Job Market for Creative ProfessionalsShare
Donna Farrugia, executive director of The Creative Group, shares important tips how to get hired.
The Creativity Post: How many “creative professionals” remain unemployed? What is the general trend?
Donna Farrugia: First-quarter 2012 data from the Bureau of Labor Statistics shows that the unemployment rate for many creative positions is below the national average of 8.2 percent. These include: advertising and promotions managers, editors, market research analysts and marketing specialists, public relations specialists, marketing and sales managers, web developers, designers, and writers and authors. And, according to the most recent The Creative Group Hiring Index, the employment outlook for creative professionals is expected to remain strong throughout the second quarter of 2012. We see continued demand for creative professionals with extensive digital skills, which suggests that finding candidates with this skill set remains a challenge. In fact, about four in 10 (41 percent) executives surveyed for our Hiring Index said it’s challenging to find skilled creative professionals today.
The Creativity Post: Why should creative professionals be concerned about the appearance of their resume?
Donna Farrugia: When evaluating candidates for design and marketing positions, employers want to get a sense of not only someone’s skills but also his or her attention to detail and level of creativity. The resume often is the first document a hiring manager sees, so it’s important it makes a strong first impression.
A resume remains a key job-search tool, and creative professionals should spend as much time developing it as their portfolio. That said, while a resume must look nice, it also must be easy to read, so professionals should avoid including too many design elements.
The Creativity Post: How can one improve his or her resume?
Donna Farrugia: Following are some tips for building an impactful resume:
Keep it simple – Refrain from using complicated language, graphics, and distracting fonts and colors that can make the resume difficult to read. Use bulleted statements as appropriate.
Emphasize results – Quantify past accomplishments and make sure these details are front and center; this allows employers to clearly recognize how you can impact the company’s bottom line.
Use the right terms –Since many resumes are first scanned by computer programs, help your resume rise to the top by incorporating key words from the job ad (as long as the terms accurately describe your skills and experience).
- Take it for a test run – Ask a friend or family member to review your resume and summarize its key points for you. Make sure the most valuable information is being conveyed to readers. Also enlist the help of someone to proofread and check for typos.
The Creativity Post: Do you have any tips on how to shine during the interview? What are the most common mistakes?
Donna Farrugia: Nearly one-third (32 percent) of executives polled by The Creative Group’s parent company, Robert Half, said job candidates make more mistakes during the job interview than any other part of the job-hunting process. Common mistakes include:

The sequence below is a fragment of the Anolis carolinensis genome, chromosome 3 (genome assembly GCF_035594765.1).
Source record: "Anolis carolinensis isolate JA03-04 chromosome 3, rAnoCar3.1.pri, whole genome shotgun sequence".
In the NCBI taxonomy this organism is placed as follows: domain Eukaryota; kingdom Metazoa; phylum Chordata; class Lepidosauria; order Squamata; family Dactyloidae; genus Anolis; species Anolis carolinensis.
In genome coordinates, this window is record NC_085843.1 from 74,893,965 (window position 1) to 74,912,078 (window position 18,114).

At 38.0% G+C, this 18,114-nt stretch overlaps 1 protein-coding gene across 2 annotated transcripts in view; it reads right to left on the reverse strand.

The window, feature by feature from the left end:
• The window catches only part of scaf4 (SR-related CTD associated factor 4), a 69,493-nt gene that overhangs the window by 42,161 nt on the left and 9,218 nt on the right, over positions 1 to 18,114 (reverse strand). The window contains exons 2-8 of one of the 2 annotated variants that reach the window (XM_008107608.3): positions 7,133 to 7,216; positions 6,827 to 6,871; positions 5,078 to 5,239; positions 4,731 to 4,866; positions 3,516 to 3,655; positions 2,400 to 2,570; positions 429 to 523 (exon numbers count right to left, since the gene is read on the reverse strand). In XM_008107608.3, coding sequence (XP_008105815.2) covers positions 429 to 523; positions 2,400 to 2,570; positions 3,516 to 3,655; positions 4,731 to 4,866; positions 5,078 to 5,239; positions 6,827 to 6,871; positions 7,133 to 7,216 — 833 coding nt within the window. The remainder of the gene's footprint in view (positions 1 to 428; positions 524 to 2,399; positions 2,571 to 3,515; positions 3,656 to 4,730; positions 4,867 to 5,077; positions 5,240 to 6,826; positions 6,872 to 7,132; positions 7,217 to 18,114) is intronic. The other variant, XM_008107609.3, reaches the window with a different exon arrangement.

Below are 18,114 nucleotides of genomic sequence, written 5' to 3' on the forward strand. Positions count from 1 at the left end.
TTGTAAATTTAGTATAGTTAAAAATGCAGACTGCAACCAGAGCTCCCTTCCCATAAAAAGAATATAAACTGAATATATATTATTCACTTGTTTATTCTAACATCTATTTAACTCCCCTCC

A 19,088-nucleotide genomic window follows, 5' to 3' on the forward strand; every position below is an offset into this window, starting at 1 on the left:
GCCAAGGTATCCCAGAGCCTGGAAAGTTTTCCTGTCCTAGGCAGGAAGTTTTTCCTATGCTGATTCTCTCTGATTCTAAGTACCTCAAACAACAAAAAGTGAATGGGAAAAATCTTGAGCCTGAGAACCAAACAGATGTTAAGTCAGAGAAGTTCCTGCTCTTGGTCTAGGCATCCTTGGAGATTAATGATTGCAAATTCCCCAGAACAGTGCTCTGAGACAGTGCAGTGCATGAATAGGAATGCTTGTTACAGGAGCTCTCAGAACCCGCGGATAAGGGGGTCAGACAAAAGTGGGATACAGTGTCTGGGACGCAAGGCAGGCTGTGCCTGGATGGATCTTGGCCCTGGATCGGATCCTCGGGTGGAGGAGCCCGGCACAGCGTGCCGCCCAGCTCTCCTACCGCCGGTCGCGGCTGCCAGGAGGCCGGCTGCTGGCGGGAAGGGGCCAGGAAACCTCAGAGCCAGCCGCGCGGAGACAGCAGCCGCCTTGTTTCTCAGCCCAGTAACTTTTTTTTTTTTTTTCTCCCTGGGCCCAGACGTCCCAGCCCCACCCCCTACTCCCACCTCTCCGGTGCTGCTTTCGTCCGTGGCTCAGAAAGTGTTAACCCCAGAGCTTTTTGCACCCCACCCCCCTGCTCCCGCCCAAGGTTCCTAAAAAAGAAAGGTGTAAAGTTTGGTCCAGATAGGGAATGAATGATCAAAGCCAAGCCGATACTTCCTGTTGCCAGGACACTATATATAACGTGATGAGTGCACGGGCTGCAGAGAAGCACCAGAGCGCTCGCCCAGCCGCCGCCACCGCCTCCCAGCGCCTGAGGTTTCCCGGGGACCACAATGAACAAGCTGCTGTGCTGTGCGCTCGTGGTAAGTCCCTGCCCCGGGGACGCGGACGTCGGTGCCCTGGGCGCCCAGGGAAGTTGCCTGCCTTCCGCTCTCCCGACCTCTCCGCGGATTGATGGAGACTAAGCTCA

Not knowing enough about the employer or position
Having a bad attitude or appearing arrogant
Not providing enough detail or specific examples to questions
Asking about compensation prematurely
Not asking questions
Preparation is key when it comes to impressing hiring managers. Here are some tips:
Do your research – Applicants who uncover beyond-the-basics knowledge of the job and company are better able to communicate specific ways they can contribute to the organization’s success. Start by visiting the firm’s website and social media pages, search online for news articles, and ask people in your network if they have any insight about the company.
Have a good story to tell – Be prepared to provide memorable anecdotes about how you have helped solve business problems. Describe the challenge, talk about your actions and outline the final results.
Come with interesting questions – This isn’t the time to ask about salary or vacation. Instead, ask the hiring manager to describe an aspect of the job that might surprise you or what the team’s process is for collaborating on projects. Doing so reinforces your interest in the position and company while providing you with useful information that can help you determine if the job is a good fit.
Be aware of body language – Subtle cues, such as eye contact, facial expressions and posture, will affect how hiring managers perceive you. While practicing a mock interview, ask a friend for feedback on any distracting habits.
Be yourself – An employer wants to get to know a real person – one he or she would be happy to see every morning at the office. Avoid rehearsed responses and interact in a way that’s honest and genuine.
The Creativity Post: What are the most desirable sectors for creative professionals these days?
Donna Farrugia: Research from our 2012 Salary Guide revealed a handful of industries or areas expected to see continued demand for creative professionals. These include, in no particular order, healthcare, mobile, gaming, education, technology, financial services and manufacturing. We also are seeing a lot of hiring action among agencies.
Donna Farrugia is executive director of The Creative Group and manages operations for the firm's locations in major markets throughout the United States and Canada. Ms. Farrugia has more than 25 years of marketing, business development and management experience. She holds a Bachelor of Science in Business Administration from the University of Pittsburgh, with a minor emphasis in systems analysis, operations research, accounting and psychology.